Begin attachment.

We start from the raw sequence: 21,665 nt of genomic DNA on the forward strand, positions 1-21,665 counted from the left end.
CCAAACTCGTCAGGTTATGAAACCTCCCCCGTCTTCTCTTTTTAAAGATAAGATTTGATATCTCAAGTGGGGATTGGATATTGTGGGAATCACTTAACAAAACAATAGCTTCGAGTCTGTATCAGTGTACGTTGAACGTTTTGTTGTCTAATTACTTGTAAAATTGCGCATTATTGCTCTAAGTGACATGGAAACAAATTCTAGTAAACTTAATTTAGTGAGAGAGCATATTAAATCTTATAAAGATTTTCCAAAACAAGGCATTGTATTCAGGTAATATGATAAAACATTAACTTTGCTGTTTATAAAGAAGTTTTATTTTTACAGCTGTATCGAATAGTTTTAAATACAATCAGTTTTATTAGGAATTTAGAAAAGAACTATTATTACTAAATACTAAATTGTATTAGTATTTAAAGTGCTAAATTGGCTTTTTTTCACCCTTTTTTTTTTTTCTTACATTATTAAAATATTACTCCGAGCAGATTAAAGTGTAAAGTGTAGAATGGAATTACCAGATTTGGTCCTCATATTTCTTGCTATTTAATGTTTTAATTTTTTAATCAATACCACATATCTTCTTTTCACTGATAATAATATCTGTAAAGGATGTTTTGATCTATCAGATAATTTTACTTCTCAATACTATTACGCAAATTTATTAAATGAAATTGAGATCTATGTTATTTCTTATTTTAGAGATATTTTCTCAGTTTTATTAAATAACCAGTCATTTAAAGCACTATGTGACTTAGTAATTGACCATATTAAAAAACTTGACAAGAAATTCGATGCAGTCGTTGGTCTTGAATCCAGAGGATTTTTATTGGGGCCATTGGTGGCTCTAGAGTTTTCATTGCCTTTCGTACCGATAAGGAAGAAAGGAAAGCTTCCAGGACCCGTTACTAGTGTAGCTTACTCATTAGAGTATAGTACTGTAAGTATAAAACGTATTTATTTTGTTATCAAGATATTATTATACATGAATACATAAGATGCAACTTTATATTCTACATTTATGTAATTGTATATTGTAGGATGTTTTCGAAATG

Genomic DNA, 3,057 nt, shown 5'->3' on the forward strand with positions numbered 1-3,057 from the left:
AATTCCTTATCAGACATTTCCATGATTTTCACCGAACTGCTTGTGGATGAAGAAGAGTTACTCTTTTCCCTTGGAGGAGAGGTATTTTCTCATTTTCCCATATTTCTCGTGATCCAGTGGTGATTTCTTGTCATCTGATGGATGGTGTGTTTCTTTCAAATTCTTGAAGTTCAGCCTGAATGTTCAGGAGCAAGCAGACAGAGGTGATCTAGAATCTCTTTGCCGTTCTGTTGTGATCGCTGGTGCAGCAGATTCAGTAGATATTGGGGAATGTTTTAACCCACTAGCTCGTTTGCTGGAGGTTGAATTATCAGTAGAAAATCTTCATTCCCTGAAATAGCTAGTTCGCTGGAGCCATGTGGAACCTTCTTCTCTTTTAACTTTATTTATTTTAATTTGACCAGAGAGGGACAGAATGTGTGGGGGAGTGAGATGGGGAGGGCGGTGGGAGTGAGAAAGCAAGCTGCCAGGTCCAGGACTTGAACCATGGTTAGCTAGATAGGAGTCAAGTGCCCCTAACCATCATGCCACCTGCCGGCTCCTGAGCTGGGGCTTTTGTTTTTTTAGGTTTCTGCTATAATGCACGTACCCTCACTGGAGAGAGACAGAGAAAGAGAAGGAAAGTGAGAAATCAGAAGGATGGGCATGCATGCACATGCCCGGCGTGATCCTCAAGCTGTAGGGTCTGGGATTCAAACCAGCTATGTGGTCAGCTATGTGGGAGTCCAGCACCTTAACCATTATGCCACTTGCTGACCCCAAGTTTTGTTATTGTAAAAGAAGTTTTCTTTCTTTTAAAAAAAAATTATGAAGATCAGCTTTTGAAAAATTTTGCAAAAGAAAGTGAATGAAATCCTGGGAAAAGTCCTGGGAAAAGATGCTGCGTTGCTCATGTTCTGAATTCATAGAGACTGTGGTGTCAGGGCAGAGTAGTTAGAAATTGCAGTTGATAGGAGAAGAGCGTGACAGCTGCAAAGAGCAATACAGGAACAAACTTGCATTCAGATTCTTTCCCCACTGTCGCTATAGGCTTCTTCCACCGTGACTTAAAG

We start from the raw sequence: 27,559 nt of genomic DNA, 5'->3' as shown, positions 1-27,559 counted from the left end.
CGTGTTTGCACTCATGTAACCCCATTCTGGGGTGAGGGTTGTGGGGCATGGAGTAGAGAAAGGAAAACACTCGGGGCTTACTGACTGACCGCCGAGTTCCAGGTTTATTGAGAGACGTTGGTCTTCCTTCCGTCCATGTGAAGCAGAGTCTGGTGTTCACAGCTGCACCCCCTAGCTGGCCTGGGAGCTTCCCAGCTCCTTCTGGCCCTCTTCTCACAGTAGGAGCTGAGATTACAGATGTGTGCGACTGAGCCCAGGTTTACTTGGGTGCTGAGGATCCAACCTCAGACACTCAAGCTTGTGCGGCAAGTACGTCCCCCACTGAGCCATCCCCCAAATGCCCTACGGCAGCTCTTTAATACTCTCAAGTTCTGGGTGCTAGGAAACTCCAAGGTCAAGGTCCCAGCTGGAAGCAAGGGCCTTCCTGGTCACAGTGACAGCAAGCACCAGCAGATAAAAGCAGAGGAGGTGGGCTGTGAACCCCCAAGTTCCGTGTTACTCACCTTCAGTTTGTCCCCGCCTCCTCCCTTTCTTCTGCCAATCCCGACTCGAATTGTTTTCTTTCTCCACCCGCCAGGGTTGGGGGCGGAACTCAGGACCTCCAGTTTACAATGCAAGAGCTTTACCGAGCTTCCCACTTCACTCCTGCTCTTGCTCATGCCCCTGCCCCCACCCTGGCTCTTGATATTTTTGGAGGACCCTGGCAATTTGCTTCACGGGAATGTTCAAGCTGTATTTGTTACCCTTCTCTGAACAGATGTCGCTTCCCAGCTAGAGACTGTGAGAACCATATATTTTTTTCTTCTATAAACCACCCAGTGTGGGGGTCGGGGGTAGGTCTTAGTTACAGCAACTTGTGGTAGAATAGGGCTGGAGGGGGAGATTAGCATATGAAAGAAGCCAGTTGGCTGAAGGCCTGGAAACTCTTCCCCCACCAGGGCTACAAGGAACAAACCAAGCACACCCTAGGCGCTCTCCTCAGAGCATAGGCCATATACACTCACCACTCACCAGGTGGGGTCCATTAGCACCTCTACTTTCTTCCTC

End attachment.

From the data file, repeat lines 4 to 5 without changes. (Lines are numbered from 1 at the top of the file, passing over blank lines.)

AATTCCTTATCAGACATTTCCATGATTTTCACCGAACTGCTTGTGGATGAAGAAGAGTTACTCTTTTCCCTTGGAGGAGAGGTATTTTCTCATTTTCCCATATTTCTCGTGATCCAGTGGTGATTTCTTGTCATCTGATGGATGGTGTGTTTCTTTCAAATTCTTGAAGTTCAGCCTGAATGTTCAGGAGCAAGCAGACAGAGGTGATCTAGAATCTCTTTGCCGTTCTGTTGTGATCGCTGGTGCAGCAGATTCAGTAGATATTGGGGAATGTTTTAACCCACTAGCTCGTTTGCTGGAGGTTGAATTATCAGTAGAAAATCTTCATTCCCTGAAATAGCTAGTTCGCTGGAGCCATGTGGAACCTTCTTCTCTTTTAACTTTATTTATTTTAATTTGACCAGAGAGGGACAGAATGTGTGGGGGAGTGAGATGGGGAGGGCGGTGGGAGTGAGAAAGCAAGCTGCCAGGTCCAGGACTTGAACCATGGTTAGCTAGATAGGAGTCAAGTGCCCCTAACCATCATGCCACCTGCCGGCTCCTGAGCTGGGGCTTTTGTTTTTTTAGGTTTCTGCTATAATGCACGTACCCTCACTGGAGAGAGACAGAGAAAGAGAAGGAAAGTGAGAAATCAGAAGGATGGGCATGCATGCACATGCCCGGCGTGATCCTCAAGCTGTAGGGTCTGGGATTCAAACCAGCTATGTGGTCAGCTATGTGGGAGTCCAGCACCTTAACCATTATGCCACTTGCTGACCCCAAGTTTTGTTATTGTAAAAGAAGTTTTCTTTCTTTTAAAAAAAAATTATGAAGATCAGCTTTTGAAAAATTTTGCAAAAGAAAGTGAATGAAATCCTGGGAAAAGTCCTGGGAAAAGATGCTGCGTTGCTCATGTTCTGAATTCATAGAGACTGTGGTGTCAGGGCAGAGTAGTTAGAAATTGCAGTTGATAGGAGAAGAGCGTGACAGCTGCAAAGAGCAATACAGGAACAAACTTGCATTCAGATTCTTTCCCCACTGTCGCTATAGGCTTCTTCCACCGTGACTTAAAG

We start from the raw sequence: 27,559 nt of genomic DNA, 5'->3' as shown, positions 1-27,559 counted from the left end.